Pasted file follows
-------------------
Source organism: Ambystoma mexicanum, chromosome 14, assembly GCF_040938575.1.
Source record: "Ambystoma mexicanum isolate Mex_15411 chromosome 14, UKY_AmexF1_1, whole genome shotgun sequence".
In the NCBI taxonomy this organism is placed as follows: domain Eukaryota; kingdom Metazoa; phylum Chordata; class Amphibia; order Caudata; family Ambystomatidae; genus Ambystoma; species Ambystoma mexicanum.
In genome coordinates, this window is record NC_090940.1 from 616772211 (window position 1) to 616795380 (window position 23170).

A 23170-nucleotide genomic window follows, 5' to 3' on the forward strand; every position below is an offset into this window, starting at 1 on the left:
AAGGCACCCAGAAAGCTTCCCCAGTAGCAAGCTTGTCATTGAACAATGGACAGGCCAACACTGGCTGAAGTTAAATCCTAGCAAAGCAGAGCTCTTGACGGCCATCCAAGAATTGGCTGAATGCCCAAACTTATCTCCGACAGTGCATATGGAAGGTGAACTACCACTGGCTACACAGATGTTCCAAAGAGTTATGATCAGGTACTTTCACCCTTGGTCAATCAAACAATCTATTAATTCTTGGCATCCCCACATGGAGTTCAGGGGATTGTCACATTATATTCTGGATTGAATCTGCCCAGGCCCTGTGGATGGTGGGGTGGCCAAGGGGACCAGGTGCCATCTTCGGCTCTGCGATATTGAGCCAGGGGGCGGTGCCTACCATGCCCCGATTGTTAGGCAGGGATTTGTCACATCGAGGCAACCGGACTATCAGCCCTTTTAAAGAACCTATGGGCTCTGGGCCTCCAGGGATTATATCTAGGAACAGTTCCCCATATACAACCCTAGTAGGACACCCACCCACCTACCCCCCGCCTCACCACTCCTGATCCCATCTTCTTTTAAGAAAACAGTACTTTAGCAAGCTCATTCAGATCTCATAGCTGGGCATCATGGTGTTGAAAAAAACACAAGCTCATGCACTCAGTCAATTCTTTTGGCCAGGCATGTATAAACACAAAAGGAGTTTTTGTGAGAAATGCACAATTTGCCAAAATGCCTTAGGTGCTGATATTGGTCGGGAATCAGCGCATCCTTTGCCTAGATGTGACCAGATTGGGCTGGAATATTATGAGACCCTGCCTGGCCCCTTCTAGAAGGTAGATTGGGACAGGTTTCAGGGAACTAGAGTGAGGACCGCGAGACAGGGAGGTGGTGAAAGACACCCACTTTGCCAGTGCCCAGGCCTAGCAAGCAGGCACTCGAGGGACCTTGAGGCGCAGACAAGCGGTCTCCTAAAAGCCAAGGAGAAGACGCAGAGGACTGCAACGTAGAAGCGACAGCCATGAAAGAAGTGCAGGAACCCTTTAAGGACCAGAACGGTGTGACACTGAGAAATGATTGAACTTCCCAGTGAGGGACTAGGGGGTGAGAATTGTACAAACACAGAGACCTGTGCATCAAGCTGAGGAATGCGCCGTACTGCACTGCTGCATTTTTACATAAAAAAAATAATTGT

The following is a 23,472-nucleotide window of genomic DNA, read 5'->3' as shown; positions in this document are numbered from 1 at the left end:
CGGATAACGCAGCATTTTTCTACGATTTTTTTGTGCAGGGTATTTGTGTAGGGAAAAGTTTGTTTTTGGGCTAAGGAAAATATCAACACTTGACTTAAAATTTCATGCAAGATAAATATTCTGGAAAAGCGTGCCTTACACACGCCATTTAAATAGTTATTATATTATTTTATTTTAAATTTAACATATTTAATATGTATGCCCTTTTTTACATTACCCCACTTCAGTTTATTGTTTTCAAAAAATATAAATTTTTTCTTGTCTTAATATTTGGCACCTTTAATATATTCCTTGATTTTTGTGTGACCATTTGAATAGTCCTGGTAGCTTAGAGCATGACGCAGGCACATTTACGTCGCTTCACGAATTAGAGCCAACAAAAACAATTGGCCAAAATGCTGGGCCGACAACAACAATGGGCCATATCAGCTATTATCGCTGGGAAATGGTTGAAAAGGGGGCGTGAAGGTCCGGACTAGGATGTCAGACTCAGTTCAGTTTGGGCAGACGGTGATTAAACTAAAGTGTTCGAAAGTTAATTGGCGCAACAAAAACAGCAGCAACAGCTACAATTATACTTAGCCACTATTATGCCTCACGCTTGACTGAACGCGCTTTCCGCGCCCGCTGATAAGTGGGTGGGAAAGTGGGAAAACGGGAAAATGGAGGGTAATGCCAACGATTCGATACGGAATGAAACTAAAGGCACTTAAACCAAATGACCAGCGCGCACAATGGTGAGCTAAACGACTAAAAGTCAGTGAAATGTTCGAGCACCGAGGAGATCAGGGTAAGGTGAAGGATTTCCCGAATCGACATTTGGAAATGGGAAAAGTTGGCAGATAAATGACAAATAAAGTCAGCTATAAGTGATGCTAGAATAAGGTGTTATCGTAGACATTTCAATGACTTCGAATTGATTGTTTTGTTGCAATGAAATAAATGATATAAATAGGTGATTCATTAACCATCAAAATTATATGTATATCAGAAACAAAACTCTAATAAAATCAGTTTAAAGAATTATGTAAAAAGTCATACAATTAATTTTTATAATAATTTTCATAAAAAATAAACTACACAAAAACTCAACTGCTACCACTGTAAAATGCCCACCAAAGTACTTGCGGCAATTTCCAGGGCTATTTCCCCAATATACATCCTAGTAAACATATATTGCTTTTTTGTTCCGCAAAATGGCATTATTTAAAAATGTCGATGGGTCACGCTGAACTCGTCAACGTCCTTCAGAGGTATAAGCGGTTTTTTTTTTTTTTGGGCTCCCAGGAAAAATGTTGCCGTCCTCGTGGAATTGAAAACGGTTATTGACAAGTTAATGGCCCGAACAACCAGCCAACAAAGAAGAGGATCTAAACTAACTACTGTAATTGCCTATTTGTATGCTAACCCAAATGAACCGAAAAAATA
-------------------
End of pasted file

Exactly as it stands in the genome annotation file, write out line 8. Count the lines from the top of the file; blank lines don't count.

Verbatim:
CGGATAACGCAGCATTTTTCTACGATTTTTTTGTGCAGGGTATTTGTGTAGGGAAAAGTTTGTTTTTGGGCTAAGGAAAATATCAACACTTGACTTAAAATTTCATGCAAGATAAATATTCTGGAAAAGCGTGCCTTACACACGCCATTTAAATAGTTATTATATTATTTTATTTTAAATTTAACATATTTAATATGTATGCCCTTTTTTACATTACCCCACTTCAGTTTATTGTTTTCAAAAAATATAAATTTTTTCTTGTCTTAATATTTGGCACCTTTAATATATTCCTTGATTTTTGTGTGACCATTTGAATAGTCCTGGTAGCTTAGAGCATGACGCAGGCACATTTACGTCGCTTCACGAATTAGAGCCAACAAAAACAATTGGCCAAAATGCTGGGCCGACAACAACAATGGGCCATATCAGCTATTATCGCTGGGAAATGGTTGAAAAGGGGGCGTGAAGGTCCGGACTAGGATGTCAGACTCAGTTCAGTTTGGGCAGACGGTGATTAAACTAAAGTGTTCGAAAGTTAATTGGCGCAACAAAAACAGCAGCAACAGCTACAATTATACTTAGCCACTATTATGCCTCACGCTTGACTGAACGCGCTTTCCGCGCCCGCTGATAAGTGGGTGGGAAAGTGGGAAAACGGGAAAATGGAGGGTAATGCCAACGATTCGATACGGAATGAAACTAAAGGCACTTAAACCAAATGACCAGCGCGCACAATGGTGAGCTAAACGACTAAAAGTCAGTGAAATGTTCGAGCACCGAGGAGATCAGGGTAAGGTGAAGGATTTCCCGAATCGACATTTGGAAATGGGAAAAGTTGGCAGATAAATGACAAATAAAGTCAGCTATAAGTGATGCTAGAATAAGGTGTTATCGTAGACATTTCAATGACTTCGAATTGATTGTTTTGTTGCAATGAAATAAATGATATAAATAGGTGATTCATTAACCATCAAAATTATATGTATATCAGAAACAAAACTCTAATAAAATCAGTTTAAAGAATTATGTAAAAAGTCATACAATTAATTTTTATAATAATTTTCATAAAAAATAAACTACACAAAAACTCAACTGCTACCACTGTAAAATGCCCACCAAAGTACTTGCGGCAATTTCCAGGGCTATTTCCCCAATATACATCCTAGTAAACATATATTGCTTTTTTGTTCCGCAAAATGGCATTATTTAAAAATGTCGATGGGTCACGCTGAACTCGTCAACGTCCTTCAGAGGTATAAGCGGTTTTTTTTTTTTTTGGGCTCCCAGGAAAAATGTTGCCGTCCTCGTGGAATTGAAAACGGTTATTGACAAGTTAATGGCCCGAACAACCAGCCAACAAAGAAGAGGATCTAAACTAACTACTGTAATTGCCTATTTGTATGCTAACCCAAATGAACCGAAAAAATA